DALLAS, May 5, 2016 – American Heart Association CEO Nancy Brown issued the following comments today regarding Nestlé’s commitment to lowering sodium in their products:
“Momentum is building for the release of Food and Drug Administration (FDA) voluntary sodium standards as more and more food companies are committing to reduce sodium in their products. That’s why the American Heart Association commends Nestlé for continuing to make sodium reduction a priority in their food and beverages.
The American Heart Association urges leaders across the food supply chain to commit to reducing sodium in their products to help people live healthier lives, free of cardiovascular diseases and stroke. Nestlé’s latest reduction commitment offers consumers healthier choices. Americans deserve the right to choose how much sodium they eat and not have it already determined for them in less-than-healthy levels in many pre-packaged food and restaurant meals.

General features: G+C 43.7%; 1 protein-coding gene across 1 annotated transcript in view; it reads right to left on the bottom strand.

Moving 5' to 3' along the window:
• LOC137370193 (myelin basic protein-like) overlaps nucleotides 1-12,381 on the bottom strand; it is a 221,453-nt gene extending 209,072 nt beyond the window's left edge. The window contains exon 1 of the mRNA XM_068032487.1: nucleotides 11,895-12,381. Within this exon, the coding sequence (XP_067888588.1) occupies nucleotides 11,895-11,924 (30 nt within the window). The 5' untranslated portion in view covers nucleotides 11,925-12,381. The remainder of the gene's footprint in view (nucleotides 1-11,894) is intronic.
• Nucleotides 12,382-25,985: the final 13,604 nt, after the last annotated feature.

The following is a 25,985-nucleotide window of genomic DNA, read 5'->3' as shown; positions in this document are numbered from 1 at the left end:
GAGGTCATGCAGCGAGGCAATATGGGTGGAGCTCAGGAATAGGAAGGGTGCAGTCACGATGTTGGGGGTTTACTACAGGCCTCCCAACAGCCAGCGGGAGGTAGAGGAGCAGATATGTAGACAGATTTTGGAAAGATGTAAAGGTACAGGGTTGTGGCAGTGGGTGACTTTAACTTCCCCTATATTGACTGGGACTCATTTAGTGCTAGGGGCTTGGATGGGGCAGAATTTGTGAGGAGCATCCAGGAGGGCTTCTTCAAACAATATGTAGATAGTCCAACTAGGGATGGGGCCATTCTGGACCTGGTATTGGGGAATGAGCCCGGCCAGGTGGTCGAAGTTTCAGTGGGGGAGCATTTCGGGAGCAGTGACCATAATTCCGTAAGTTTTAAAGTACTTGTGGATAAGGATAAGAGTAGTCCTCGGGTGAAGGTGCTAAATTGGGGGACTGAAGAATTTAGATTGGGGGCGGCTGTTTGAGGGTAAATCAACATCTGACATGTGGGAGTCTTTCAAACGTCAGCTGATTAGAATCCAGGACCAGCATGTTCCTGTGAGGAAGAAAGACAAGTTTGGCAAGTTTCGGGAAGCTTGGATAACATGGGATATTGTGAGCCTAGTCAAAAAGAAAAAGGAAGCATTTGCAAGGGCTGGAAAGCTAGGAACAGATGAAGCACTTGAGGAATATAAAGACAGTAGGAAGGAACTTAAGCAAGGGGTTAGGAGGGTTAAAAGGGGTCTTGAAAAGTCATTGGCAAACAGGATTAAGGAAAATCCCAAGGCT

By urging the FDA to release voluntary sodium standards, Nestle is paving the way to empower the public to make better food choices. The American Heart Association joins industry leaders like Nestlé and Mars Foods in supporting the release of these standards because they have the potential to impact lives. About 1 in 10 cardiovascular deaths have been estimated to be attributed to sodium intake of greater than 2,000 milligrams per day. This is a level exceeded by 99.2 percent of the world’s adults, on average. In the U.S. alone, almost 57,600 annual cardiovascular deaths are attributed to sodium intake at this level."
About the American Heart Association
The American Heart Association is devoted to saving people from heart disease and stroke – the two leading causes of death in the world. We team with millions of volunteers to fund innovative research, fight for stronger public health policies, and provide lifesaving tools and information to prevent and treat these diseases. The Dallas-based association is the nation’s oldest and largest voluntary organization dedicated to fighting heart disease and stroke. To learn more or to get involved, call 1-800-AHA-USA1, visit heart.org or call any of our offices around the country. Follow us on Facebook and Twitter.
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